A major sticking point for the iPad 3G is the additional cost of connecting to the Web. Users will be forced to pay $14.99 per month for 250MB of data or $30 per month for unlimited service. But there is one saving grace: Connections to AT&T's 3G network are ad-hoc, which means users won't be forced into contracts. At any point, users can elect to buy 3G connectivity or get rid of it without worrying about early termination fees. That alone makes the cost of paying for 3G just a bit more satisfying.
8. The no-WiFi conundrum
Imagine surfing the Web, streaming content and using apps that require a Web connection. And then, leave the house and try to do the same thing in a car or wherever WiFi isn't available. Not too good, huh? Once the WiFi-only iPad has no connection to a wireless hot spot, it's little more than a big iPod. That's not a good thing. More and more services require a Web connection for users to get the full effect of using them. If they lose that Web connection, they lose usability. That, in turn, causes the iPad to lose its own usability. Remember, WiFi hot spots are not always available.
9. Consider apps
Although it's clear that the 3G version is much better for entertainment seekers, it should also attract those who often use applications. An increasing number of apps are requiring a Web connection to run. If a user doesn't have 3G, those apps will only work when they have access to a WiFi hot spot. That's not good. Apps should be accessible at any time and work the way users want wherever they are. That is far more likely to happen with the iPad 3G than its WiFi counterpart.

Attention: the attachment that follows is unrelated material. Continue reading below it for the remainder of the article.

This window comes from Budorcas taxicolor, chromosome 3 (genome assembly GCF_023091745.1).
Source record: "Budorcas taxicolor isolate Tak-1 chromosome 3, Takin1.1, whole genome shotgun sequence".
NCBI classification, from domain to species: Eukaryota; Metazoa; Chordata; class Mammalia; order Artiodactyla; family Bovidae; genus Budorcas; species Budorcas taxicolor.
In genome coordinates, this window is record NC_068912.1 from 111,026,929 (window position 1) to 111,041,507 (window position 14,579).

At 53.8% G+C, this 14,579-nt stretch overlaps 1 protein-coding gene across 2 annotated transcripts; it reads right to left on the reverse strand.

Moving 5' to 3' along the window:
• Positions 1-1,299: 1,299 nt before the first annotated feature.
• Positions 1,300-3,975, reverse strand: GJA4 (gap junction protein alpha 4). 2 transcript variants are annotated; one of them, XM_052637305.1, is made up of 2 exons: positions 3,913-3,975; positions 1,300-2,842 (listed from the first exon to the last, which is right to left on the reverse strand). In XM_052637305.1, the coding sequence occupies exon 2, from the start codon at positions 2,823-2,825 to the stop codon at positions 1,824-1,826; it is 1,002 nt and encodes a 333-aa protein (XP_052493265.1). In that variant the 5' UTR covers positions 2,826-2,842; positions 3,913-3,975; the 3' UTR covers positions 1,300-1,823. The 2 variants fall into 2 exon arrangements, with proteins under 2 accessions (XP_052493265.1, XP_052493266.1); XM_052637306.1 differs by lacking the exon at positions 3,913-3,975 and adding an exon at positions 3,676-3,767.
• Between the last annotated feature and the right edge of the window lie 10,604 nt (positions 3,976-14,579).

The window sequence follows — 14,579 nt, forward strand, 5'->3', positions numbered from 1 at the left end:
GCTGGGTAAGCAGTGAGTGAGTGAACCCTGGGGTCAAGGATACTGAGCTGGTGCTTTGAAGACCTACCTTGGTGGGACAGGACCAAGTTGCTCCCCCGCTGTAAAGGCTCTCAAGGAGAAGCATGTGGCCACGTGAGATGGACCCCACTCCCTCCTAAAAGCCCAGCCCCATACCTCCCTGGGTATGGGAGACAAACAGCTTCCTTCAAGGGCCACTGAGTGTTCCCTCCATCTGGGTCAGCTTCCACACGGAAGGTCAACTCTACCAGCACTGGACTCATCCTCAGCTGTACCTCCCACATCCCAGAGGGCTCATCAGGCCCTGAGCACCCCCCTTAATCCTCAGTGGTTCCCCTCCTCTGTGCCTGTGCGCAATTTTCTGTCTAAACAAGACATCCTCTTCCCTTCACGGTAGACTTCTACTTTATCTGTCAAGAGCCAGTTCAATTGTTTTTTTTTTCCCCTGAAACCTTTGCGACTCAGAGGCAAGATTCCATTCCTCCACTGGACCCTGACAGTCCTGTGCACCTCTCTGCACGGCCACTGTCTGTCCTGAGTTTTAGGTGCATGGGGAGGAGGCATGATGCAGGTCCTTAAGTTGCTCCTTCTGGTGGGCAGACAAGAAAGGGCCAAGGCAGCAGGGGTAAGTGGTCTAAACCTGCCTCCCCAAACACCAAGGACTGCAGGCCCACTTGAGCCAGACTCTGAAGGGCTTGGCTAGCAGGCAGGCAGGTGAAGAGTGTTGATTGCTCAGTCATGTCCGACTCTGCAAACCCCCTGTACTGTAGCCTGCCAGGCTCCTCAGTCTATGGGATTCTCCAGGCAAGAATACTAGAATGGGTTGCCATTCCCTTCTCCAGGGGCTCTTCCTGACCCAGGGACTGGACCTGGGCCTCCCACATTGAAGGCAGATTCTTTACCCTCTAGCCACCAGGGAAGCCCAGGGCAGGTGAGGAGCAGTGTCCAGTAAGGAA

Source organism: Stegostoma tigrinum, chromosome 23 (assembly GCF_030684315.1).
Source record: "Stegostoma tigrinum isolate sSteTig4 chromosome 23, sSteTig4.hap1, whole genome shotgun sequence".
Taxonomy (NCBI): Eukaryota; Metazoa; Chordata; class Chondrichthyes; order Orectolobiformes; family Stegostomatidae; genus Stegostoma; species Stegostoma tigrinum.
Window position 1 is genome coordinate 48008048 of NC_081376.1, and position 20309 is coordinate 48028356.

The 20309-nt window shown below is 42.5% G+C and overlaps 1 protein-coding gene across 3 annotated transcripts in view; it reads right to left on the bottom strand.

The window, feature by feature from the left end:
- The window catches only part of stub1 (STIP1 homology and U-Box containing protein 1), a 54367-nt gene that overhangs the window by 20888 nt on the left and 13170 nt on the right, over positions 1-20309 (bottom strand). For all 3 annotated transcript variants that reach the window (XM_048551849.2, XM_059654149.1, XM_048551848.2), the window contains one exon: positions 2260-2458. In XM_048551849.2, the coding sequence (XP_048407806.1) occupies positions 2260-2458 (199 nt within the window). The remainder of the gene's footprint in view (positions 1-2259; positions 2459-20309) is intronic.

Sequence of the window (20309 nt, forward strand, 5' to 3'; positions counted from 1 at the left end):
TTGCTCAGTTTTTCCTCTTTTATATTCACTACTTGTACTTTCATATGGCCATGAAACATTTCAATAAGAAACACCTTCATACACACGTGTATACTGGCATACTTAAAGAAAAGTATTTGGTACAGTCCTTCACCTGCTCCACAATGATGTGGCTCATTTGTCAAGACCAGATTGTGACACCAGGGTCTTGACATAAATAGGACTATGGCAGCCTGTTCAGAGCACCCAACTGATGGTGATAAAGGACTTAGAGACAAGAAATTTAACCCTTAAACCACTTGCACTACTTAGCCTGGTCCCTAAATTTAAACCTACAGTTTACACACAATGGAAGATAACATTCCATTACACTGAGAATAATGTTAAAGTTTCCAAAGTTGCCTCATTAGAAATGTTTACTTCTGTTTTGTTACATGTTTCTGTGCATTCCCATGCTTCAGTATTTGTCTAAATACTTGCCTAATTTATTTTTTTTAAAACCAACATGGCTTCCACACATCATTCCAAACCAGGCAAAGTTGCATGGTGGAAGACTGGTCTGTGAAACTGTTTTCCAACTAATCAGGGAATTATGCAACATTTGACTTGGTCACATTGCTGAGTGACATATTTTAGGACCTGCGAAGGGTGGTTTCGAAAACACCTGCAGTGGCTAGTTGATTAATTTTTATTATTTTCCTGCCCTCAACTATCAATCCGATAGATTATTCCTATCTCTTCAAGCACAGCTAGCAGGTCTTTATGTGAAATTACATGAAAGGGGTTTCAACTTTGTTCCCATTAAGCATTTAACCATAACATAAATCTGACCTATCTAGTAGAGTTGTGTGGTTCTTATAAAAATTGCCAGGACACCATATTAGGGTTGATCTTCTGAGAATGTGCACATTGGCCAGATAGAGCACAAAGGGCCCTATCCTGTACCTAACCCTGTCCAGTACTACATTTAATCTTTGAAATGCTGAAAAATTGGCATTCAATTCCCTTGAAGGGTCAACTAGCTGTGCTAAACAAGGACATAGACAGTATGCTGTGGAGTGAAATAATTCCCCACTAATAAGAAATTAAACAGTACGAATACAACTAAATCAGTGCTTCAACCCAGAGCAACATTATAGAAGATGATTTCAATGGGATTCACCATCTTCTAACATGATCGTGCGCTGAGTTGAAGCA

10. It's probably what Apple wants you to do
Doing what a company wants you to do isn't always the best practice in the tech industry, but when it comes to the iPad, it just might be. The WiFi-only iPad model seems like an afterthought. It's as if the version came out of Apple's desire to not look like it's forcing people into another monthly fee. But anyone who thinks that Apple doesn't want the vast majority of buyers to opt for the 3G version is totally wrong. Apple wants to build on the iPad and deliver content and features that will work with Web connectivity. The company can make that transition easier with a 3G-enabled iPad.
Realizing that, it might behoove consumers to go with the iPad 3G. Yes, it's more expensive, but it's also Apple's favorite. Going forward, that favoritism could benefit 3G owners and make WiFi-only owners wish they hadn't rushed to store shelves.